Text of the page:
KfW has lent €200 million to an Indian efficient energy provider.

The borrower is the state-owned Energy Efficiency Services (EES), and the funds will be used to roll-out energy efficient measures such as LED technology, replacing water supply pumps for domestic, industrial and agricultural use.

The German development bank has lent the money on a 12-year basis, priced at 1.15%. This takes its funding for energy efficiency initiatives in India to €600mn.

India is the world’s third-largest energy consumer and producer of greenhouse gases. EESL was established in 2010 as a joint venture of four other state bodies (Rural Electrification Corporation, Power Finance Corporation, NTPC and Powergrid) to tackle the need for cleaner energy measures.

Among EESL’s policies are the promotion of LED lightbulbs, street lights and energy efficient air conditioning. One of its primary aims is to save around 600,000 tonnes of C02 emissions per year by establishing LED lighting throughout the country.

“The plans will lead to major reductions in CO2 emissions for the world’s third largest energy consumer and producer of greenhouse gases. With this innovative business model, India is breaking new ground when it comes to promoting large-scale investments in energy efficiency, making it a global pioneer in this field,” says Norbert Kloppenburn, of KfW’s executive board.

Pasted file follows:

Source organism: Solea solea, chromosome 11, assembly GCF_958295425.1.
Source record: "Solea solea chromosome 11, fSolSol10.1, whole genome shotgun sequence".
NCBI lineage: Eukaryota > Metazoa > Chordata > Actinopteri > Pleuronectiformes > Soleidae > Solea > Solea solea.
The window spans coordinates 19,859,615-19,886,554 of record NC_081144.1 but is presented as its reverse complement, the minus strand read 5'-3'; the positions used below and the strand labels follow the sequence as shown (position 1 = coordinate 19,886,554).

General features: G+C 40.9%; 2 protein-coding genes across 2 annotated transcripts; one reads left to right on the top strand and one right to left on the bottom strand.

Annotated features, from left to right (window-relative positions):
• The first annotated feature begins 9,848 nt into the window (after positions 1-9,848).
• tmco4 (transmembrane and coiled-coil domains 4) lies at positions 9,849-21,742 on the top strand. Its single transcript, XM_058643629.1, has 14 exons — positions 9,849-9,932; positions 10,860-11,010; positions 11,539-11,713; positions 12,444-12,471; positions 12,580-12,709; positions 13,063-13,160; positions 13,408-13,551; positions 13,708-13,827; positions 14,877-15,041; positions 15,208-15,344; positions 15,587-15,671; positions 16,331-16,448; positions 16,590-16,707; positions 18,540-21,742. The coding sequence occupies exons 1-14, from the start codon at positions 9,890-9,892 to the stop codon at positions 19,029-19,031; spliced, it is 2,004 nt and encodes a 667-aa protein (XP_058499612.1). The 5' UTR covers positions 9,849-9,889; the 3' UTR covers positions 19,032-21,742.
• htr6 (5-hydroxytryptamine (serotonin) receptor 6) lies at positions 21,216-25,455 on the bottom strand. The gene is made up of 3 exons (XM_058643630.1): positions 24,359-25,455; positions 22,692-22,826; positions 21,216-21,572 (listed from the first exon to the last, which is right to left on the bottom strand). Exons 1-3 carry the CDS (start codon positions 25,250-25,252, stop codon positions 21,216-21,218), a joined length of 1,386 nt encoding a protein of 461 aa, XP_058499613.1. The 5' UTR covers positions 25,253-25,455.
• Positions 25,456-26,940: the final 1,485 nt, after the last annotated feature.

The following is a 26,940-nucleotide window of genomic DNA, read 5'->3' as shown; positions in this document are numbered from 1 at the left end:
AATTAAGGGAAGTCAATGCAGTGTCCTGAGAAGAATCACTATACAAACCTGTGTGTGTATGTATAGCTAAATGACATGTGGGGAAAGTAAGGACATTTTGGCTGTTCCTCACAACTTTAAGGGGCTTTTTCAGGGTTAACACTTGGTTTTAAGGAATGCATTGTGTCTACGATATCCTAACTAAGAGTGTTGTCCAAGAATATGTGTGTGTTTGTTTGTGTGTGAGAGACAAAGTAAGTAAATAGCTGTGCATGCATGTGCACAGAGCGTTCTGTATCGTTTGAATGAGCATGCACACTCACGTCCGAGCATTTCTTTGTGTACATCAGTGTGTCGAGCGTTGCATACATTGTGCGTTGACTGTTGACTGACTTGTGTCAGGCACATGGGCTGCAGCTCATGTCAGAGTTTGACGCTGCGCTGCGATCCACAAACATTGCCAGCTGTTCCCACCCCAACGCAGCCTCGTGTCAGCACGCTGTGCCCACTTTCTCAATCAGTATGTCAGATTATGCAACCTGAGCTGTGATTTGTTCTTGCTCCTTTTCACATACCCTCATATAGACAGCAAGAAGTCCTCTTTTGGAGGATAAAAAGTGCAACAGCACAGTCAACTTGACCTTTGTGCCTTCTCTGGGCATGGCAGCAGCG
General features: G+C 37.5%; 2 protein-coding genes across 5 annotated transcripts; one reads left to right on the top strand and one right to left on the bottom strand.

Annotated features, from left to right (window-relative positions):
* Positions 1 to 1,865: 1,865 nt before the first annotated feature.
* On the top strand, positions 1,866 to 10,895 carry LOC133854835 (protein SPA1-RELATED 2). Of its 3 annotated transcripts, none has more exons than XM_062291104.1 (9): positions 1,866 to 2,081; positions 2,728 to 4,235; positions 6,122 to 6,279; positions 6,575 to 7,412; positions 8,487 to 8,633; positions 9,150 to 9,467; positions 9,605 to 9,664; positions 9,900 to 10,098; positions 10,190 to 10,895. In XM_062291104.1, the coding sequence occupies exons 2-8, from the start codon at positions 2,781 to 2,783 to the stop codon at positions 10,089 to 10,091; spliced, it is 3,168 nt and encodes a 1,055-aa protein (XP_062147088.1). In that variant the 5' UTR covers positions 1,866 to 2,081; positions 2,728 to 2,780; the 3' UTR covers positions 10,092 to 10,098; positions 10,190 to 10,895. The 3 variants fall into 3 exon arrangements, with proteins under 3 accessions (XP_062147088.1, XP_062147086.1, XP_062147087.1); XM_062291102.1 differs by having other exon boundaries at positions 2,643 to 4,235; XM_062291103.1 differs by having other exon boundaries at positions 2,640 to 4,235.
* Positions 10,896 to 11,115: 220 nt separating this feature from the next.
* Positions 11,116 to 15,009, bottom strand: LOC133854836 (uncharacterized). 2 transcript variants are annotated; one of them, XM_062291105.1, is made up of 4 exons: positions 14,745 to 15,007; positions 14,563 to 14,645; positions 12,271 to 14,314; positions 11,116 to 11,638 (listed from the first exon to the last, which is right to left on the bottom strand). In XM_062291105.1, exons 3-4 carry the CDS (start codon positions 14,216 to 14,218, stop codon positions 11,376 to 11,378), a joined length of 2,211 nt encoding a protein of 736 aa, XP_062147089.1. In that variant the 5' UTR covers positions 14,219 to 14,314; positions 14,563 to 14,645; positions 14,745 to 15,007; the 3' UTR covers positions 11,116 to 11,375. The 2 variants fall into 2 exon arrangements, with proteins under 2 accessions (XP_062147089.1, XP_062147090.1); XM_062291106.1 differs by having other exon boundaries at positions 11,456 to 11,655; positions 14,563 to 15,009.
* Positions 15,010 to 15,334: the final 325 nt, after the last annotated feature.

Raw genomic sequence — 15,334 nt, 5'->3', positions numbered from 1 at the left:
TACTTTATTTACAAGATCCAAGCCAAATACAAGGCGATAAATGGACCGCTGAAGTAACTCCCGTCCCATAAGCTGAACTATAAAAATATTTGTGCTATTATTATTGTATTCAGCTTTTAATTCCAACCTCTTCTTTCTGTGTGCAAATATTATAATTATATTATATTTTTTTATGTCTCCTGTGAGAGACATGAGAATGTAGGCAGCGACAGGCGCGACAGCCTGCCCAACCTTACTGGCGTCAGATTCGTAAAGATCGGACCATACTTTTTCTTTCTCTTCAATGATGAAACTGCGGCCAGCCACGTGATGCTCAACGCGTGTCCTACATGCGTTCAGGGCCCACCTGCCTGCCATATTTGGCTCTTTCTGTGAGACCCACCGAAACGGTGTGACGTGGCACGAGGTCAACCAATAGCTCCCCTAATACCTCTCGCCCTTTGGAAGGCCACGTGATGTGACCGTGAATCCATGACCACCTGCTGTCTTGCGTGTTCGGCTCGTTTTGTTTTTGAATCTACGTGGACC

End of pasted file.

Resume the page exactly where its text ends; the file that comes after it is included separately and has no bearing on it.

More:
Energy efficiency aside, KfW has been active in other areas of India’s move to electrify rural parts of the country. In 2014, it lent €1bn in total to Powergrid, which is the Indian state transmission company, for the construction of power lines along “green corridors”. The power transmitted along these lines is generated by renewable energy sources

At the time, it was estimated that a quarter of Indians (around 300 million) had no access to electricity. Electrification by renewable sources has been a key policy under Narendra Modi, who has been attempting to make it easier to invest in India’s power sector since his election in 2014.